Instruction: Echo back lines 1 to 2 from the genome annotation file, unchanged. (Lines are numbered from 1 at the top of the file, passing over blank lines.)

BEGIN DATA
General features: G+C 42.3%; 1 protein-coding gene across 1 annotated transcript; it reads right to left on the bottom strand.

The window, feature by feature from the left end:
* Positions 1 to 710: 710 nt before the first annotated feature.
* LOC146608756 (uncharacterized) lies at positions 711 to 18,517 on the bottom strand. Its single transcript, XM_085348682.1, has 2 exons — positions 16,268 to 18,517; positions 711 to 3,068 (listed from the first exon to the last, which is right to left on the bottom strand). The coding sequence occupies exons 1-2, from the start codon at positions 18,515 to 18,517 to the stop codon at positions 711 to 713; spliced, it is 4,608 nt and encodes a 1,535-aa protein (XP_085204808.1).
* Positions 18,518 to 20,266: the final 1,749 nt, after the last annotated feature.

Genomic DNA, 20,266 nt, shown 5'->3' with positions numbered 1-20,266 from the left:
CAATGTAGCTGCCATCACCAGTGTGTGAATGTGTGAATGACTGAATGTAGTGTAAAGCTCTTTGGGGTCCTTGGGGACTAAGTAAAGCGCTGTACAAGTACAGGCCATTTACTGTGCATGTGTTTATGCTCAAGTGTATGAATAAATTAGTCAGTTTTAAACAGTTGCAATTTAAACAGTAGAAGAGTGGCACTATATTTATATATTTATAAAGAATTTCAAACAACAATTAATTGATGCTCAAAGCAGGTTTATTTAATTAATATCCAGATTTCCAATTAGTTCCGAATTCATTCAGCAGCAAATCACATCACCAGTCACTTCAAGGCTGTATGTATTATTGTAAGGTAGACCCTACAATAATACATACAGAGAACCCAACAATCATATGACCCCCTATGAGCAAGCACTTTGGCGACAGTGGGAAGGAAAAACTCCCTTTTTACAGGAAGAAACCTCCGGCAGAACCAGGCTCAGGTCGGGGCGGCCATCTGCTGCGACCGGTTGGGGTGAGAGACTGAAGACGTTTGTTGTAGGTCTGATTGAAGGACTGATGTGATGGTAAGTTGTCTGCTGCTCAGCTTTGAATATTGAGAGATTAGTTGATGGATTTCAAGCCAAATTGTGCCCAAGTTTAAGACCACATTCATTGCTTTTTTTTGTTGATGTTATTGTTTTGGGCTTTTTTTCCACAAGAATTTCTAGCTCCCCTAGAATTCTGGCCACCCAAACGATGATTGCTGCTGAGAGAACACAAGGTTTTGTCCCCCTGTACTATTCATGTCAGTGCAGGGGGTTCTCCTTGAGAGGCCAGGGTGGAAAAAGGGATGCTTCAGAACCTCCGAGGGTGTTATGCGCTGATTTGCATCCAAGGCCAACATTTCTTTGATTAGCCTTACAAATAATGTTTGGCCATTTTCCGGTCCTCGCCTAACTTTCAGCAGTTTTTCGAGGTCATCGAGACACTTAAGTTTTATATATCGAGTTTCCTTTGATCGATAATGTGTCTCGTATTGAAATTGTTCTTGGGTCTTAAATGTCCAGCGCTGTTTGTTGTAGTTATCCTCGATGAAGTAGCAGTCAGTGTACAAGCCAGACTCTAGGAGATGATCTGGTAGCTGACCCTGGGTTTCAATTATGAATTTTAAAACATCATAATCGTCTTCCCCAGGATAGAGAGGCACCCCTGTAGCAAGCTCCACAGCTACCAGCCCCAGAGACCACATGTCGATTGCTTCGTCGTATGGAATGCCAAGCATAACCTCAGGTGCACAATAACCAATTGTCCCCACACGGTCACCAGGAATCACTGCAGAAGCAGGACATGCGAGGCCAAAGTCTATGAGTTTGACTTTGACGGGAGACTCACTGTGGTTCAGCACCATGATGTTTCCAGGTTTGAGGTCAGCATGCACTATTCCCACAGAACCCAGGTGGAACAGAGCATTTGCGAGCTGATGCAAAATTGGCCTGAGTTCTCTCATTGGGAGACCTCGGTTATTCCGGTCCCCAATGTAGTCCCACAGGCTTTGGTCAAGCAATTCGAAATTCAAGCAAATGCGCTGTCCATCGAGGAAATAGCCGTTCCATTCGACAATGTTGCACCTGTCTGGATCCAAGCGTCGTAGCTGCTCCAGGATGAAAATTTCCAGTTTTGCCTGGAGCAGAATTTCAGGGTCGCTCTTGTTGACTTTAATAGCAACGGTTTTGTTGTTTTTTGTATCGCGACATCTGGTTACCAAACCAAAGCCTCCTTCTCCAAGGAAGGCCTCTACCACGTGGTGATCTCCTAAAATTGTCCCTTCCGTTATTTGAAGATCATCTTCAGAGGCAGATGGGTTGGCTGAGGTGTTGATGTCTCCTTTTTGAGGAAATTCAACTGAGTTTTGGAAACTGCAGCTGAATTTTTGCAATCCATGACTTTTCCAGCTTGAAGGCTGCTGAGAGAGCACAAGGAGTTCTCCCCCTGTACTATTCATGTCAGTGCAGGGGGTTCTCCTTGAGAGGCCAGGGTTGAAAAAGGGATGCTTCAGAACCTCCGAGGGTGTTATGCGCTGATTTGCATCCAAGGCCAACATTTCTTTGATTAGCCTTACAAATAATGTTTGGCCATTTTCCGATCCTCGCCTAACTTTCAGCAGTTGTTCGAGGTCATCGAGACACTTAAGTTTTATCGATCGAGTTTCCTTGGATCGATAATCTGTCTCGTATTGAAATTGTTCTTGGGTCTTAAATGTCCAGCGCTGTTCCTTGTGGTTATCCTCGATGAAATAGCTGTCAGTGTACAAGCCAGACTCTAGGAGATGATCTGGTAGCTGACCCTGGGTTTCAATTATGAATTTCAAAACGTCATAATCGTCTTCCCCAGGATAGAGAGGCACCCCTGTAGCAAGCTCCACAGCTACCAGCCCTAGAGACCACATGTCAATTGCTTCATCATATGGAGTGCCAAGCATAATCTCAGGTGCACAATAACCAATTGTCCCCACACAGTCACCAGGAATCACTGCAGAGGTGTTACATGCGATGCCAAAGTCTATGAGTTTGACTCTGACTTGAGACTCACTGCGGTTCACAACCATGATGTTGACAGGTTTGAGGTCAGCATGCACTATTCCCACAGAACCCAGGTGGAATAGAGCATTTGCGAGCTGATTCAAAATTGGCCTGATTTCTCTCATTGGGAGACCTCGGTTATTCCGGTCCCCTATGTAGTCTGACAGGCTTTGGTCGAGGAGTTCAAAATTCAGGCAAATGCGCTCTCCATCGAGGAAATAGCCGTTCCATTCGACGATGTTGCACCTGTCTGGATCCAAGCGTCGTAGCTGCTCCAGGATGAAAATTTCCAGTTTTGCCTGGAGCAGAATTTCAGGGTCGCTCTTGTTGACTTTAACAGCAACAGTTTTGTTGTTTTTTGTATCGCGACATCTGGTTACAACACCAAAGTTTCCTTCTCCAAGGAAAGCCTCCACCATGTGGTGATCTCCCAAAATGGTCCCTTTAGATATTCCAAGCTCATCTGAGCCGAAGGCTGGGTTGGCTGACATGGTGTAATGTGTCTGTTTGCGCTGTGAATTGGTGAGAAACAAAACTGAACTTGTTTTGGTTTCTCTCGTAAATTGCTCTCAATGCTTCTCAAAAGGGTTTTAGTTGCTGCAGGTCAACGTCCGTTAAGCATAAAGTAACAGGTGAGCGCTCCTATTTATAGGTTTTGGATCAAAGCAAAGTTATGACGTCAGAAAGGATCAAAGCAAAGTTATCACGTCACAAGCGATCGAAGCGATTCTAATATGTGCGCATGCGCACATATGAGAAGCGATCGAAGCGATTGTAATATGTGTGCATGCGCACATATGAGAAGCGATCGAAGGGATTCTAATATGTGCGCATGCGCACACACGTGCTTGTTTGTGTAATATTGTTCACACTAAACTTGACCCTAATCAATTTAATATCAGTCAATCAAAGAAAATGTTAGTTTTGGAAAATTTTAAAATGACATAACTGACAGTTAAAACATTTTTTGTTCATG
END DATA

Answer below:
General features: G+C 42.3%; 1 protein-coding gene across 1 annotated transcript; it reads right to left on the bottom strand.

The window, feature by feature from the left end: